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George Washington’s Library Receives LEED Gold Certification

The Fred W. Smith National Library for the Study of George Washington at Mount Vernon has been awarded a LEED Gold Certification by the U.S. Green Building Council (USGBC).

“George Washington was a careful steward of his land,” said Mount Vernon president Curt Viebranz. “Mount Vernon today embraces the same outlook to minimize the environmental impact of its work. A dedicated team of professionals worked very hard to make Washington’s new Library a reality and we are proud to be the recipient of the LEED Gold Certification.”

LEED, or Leadership in Energy & Environmental Design, is a green building certification program that recognizes best-in-class building strategies and practices. To receive LEED certification, building projects satisfy prerequisites and earn points to achieve different levels of certification. Prerequisites and credits differ for each rating system, and teams choose the best fit for their project. The Library exceeded the Gold certification threshold by three points.

The Library’s completed design minimizes the environmental impact of the development on the previously undeveloped historic site, establishes building energy and water use efficiency, includes regional materials, maintains indoor environmental quality for the end user, and integrates recycling programs and green cleaning principles into building operations. The building envelope and systems design achieves a 28% improvement in energy efficiency from a baseline case. The use of low flow fixtures contributes to a 45% total water savings.

In addition, the Library’s building envelope, building systems, and site design accomplish the following that helped to acquire the LEED Gold certification:

• To prevent erosion of the downstream receiving channels, bioretention basins located around the site were designed to reduce the post-development site runoff of storm water and remove total suspended solids before returning runoff storm water to the natural waterways.

• Established strict standards for tree preservation on site that contribute to the achievement of exemplary performance in preservation of open space.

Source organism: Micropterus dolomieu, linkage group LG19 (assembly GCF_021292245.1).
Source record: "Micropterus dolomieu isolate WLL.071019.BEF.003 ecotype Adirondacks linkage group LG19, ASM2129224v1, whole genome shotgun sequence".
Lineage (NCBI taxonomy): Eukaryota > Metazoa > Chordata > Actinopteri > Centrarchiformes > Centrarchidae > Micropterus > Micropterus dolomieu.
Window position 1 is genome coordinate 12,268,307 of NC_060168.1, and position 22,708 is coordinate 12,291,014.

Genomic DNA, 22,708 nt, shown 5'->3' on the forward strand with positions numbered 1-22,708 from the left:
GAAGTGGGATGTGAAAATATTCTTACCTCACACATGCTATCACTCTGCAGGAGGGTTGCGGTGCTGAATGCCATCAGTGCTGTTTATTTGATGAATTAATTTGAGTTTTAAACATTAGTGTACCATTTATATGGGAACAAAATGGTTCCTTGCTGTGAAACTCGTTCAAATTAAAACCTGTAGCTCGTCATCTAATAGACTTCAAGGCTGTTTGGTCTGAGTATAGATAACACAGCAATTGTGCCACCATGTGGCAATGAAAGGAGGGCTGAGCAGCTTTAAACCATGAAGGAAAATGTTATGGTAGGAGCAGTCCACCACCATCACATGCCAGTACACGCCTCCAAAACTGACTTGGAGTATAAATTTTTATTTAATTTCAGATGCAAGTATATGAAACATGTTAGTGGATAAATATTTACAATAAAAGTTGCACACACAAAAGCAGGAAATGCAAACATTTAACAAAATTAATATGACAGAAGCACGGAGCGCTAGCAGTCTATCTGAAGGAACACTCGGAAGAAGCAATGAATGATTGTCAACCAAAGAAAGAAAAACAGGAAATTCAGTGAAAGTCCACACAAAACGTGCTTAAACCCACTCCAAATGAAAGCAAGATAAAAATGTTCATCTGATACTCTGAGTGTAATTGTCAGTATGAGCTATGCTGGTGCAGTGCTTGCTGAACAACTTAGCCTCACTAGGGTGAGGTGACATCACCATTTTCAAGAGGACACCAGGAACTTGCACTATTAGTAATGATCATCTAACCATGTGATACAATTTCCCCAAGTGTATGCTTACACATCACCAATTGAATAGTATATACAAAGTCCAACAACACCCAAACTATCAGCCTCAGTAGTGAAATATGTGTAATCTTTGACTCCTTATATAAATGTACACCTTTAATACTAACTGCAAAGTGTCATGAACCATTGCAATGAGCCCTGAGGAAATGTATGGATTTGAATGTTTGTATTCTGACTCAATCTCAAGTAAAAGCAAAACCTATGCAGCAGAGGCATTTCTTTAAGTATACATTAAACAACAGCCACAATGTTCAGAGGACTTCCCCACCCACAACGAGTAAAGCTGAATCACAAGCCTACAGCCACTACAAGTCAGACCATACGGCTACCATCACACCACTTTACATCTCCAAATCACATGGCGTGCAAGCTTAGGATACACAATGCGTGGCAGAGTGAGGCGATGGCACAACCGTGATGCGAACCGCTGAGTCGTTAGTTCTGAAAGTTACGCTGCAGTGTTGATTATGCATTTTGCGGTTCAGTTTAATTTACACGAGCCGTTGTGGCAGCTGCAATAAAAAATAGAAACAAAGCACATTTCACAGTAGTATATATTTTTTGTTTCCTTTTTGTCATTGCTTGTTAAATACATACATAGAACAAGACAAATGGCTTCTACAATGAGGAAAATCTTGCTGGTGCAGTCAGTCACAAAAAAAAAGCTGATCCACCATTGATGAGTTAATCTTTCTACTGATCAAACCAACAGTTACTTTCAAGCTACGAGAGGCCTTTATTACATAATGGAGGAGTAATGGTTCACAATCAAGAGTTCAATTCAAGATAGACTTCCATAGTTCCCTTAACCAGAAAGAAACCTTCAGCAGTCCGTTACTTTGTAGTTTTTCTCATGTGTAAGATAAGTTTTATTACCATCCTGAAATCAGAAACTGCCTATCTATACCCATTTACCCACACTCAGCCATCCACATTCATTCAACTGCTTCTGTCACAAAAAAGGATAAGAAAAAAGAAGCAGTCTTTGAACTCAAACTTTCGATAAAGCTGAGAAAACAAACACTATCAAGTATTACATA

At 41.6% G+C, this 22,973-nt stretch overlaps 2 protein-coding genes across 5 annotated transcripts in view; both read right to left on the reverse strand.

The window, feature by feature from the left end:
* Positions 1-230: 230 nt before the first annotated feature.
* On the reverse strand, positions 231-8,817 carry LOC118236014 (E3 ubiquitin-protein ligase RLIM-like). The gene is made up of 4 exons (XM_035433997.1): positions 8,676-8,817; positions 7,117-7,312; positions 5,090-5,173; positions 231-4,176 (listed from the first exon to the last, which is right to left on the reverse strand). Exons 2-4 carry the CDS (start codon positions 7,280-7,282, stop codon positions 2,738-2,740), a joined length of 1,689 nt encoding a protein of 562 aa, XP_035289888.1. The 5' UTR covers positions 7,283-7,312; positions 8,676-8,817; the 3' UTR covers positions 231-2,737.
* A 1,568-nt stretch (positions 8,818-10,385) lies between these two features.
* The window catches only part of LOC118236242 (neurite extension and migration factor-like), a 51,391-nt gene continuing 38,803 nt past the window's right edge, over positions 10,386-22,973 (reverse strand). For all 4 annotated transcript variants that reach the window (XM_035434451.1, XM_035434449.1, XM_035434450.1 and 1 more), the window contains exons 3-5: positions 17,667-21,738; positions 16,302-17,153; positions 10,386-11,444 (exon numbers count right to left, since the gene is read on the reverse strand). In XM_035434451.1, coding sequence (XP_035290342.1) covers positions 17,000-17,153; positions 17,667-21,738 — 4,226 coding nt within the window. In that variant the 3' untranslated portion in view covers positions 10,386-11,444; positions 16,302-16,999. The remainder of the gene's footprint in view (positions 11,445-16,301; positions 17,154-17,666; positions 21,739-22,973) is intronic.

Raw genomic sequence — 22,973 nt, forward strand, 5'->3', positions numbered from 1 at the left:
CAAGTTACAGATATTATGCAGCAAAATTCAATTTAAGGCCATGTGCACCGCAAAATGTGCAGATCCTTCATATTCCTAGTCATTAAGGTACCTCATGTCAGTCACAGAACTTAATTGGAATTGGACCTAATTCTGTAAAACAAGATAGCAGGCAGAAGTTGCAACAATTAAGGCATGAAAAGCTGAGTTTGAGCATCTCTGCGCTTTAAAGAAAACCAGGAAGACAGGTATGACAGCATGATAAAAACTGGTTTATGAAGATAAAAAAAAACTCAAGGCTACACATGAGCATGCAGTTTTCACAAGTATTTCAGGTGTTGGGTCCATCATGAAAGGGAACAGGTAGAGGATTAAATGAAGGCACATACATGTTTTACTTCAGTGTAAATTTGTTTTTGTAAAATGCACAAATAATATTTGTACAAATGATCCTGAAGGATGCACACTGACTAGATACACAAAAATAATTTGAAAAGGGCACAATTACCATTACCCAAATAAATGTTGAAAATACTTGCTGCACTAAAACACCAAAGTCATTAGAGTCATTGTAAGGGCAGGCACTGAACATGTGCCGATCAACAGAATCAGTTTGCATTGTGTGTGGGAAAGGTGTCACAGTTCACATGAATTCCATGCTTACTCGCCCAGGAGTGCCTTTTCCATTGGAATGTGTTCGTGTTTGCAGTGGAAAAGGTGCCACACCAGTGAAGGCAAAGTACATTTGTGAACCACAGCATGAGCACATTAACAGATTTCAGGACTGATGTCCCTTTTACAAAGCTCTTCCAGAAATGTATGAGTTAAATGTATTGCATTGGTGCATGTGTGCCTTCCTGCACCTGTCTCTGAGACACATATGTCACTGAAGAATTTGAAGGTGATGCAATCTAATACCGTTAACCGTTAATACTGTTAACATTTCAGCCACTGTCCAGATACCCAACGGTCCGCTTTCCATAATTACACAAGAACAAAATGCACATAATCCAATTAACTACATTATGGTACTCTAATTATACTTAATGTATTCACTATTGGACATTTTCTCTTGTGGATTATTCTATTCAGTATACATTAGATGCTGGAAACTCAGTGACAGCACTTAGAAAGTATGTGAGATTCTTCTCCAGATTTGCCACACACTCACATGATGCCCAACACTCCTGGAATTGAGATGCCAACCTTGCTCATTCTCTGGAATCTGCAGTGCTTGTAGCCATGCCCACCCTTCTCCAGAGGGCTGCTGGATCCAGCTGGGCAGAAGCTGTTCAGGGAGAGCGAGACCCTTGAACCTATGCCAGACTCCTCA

• The location of the building is within one quarter mile of two bus stops, enabling the site to be accessible via the existing public transportation network. Supports the use of alternative transportation with dedicated spaces for carpools and fuel efficient vehicles in the designed parking area.

• More than 75% of regularly occupied spaces are day-lit. Roller shades are provided for user controllability, while views to outside are provided for 90% of occupied spaces.

• All spaces are provided with daylight and occupancy sensors to control lighting levels during and after occupancy in individual and group work spaces.

• More than 75% of construction waste generated during building construction was diverted from landfills.

• The Library management has written a green housekeeping policy, including a commitment to maintaining a building free of harmful chemicals and an educational/training component for maintenance staff and building occupants.

• Mount Vernon has purchased renewable energy certificates to offset 75% of the Library’s electrical energy use.

With its latest initiative, The Fred W. Smith National Library for the Study of George Washington, Mount Vernon is affirming its status as the preeminent center of learning about George Washington, his life, character of leadership, and legacy. In addition to safeguarding original books and manuscripts, the Library serves as a center for leadership, where scholars, influencers, and other luminaries come together to talk about the past as well as the future, inspired by Washington’s extraordinary life, achievements, and character.